“One of my biggest challenges is the decomposing eyeballs,” stated doctoral candidate Tiffany B. Saul. Saul, a Forensics Anthropologist from U.T., spoke at Vol State on Wednesday, Sept 28, in front of students of Radiology and Criminal Justice.
The University of Tennessee is home to the original “body farm”: an area dedicated to the decomposition of the dead, so that scientists can study the various stages and effects. This gruesome undertaking has been ongoing for over thirty years and helps to advance Forensic Science. They also host Human Remains Recovery training for the FBI.
“They keep [the bodies] right under the football field,” said Miss Sue in The Blind Side. In reality, said Saul, they keep skeletal remains on the second floor of the stadium.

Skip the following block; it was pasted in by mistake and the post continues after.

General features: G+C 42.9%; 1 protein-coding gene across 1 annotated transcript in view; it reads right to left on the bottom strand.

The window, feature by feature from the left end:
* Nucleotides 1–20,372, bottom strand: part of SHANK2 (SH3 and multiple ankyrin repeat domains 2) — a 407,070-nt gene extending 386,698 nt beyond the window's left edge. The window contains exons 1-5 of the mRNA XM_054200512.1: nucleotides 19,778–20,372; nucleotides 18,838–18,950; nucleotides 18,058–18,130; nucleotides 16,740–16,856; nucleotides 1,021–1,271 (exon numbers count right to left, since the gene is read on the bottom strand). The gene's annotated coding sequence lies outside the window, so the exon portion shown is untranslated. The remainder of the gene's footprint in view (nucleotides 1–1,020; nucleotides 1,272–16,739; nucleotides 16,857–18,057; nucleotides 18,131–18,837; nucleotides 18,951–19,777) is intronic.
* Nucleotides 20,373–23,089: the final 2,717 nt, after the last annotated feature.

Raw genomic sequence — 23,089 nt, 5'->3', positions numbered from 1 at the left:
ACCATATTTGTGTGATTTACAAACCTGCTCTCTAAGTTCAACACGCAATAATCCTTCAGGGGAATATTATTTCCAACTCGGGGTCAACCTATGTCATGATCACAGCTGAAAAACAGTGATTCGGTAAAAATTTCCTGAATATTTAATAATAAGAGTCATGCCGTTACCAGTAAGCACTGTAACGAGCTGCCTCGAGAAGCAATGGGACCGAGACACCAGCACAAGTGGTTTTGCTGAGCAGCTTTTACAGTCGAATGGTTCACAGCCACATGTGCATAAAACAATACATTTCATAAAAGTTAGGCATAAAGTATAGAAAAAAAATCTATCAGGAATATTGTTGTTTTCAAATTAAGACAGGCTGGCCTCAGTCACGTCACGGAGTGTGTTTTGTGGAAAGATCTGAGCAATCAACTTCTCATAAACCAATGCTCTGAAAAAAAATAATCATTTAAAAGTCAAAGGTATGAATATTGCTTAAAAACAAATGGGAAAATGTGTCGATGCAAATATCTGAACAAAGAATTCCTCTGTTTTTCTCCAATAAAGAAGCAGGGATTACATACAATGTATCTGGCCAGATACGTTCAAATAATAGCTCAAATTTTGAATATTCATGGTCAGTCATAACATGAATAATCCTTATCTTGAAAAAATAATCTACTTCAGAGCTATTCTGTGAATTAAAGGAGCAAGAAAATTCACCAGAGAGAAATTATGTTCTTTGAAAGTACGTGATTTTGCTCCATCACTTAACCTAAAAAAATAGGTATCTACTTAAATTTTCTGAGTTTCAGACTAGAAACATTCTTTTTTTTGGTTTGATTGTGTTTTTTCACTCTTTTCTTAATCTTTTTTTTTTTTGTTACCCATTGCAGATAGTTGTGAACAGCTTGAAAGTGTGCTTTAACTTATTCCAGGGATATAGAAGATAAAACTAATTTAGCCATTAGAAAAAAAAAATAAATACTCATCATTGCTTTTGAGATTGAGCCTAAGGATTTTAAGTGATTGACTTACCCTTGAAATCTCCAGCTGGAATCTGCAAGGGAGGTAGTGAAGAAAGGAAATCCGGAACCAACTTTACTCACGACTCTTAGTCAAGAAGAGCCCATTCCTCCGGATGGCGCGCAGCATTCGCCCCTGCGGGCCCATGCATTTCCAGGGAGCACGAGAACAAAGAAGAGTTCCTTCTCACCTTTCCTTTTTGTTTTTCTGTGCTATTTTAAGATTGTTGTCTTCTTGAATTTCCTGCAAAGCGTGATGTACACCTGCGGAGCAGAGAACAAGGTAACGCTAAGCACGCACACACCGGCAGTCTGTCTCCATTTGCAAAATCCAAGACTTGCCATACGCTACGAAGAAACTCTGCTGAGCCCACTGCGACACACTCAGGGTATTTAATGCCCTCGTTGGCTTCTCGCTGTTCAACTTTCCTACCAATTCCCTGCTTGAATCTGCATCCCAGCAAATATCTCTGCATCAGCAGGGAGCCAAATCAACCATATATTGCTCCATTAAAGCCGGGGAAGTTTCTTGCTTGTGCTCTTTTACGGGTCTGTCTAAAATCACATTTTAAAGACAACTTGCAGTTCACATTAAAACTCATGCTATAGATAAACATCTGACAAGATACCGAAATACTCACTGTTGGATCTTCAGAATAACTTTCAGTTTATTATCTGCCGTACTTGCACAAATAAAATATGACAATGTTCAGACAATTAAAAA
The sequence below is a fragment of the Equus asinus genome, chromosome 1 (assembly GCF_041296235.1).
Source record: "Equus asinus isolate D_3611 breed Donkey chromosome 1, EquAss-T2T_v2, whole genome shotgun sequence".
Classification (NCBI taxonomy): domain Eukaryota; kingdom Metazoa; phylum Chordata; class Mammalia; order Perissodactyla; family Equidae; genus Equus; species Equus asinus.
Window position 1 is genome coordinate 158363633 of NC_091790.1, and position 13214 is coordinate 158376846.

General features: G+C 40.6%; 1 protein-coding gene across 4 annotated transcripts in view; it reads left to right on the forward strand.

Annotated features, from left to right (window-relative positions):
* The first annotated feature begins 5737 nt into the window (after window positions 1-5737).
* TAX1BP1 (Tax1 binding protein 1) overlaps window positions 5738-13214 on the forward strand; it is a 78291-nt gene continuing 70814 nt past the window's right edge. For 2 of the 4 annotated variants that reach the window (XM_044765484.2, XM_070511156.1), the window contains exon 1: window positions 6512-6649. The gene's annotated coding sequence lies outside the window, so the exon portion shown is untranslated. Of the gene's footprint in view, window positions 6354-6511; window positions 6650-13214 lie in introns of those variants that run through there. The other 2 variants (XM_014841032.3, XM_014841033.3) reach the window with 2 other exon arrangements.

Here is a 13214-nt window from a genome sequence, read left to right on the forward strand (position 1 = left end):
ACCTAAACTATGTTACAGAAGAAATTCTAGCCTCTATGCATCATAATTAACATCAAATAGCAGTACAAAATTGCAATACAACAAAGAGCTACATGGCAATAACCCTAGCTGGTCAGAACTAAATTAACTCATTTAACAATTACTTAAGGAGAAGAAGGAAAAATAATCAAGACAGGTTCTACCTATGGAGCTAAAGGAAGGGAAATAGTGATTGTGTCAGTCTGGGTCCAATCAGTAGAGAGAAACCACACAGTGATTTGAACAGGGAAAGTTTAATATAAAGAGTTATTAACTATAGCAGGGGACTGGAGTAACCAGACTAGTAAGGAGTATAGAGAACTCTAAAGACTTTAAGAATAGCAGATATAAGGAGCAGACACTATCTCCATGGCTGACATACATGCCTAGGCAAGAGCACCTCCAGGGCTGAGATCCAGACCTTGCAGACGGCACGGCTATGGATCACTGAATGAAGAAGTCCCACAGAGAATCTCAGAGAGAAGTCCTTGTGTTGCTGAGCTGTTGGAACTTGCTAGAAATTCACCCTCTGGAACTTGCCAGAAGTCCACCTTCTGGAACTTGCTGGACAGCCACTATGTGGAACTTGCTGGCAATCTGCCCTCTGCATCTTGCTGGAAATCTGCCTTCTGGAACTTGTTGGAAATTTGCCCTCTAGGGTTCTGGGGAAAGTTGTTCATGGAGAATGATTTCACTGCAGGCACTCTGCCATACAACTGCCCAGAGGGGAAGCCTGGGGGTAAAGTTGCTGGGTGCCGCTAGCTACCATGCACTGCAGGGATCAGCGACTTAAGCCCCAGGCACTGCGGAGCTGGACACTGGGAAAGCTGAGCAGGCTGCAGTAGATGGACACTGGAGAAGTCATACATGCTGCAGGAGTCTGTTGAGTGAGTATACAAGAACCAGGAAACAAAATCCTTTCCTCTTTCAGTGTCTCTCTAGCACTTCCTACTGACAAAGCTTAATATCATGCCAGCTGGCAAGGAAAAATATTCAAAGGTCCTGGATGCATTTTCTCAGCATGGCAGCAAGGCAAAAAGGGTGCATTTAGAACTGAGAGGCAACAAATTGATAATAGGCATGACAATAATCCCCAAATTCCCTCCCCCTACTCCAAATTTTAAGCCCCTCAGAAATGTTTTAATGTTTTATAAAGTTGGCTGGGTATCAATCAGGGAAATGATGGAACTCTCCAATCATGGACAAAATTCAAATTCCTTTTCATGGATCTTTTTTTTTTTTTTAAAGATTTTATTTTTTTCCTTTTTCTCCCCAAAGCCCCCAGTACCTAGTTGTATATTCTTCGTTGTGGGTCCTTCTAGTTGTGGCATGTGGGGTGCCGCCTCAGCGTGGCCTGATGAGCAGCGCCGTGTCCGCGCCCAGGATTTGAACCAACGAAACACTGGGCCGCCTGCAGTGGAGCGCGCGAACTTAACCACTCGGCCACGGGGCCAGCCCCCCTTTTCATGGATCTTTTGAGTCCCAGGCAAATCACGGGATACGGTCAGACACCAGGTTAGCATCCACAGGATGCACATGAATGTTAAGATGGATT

Saul discussed some of the techniques used at U.T., such as cooking hands in crockpots to soak away the ligaments and tissue. She also debunked some of the “science” of crime-drama CSI. It seems that you can’t really use someone else’s skin as gloves to use their fingerprints.
If that was your big plan for Saturday night, you should stay in with a movie and some finger foods.
Buffinet Payne is a writer, single mother, and student at Volunteer
State Community College. She also blogs for Vol State's Returning Adult Learners.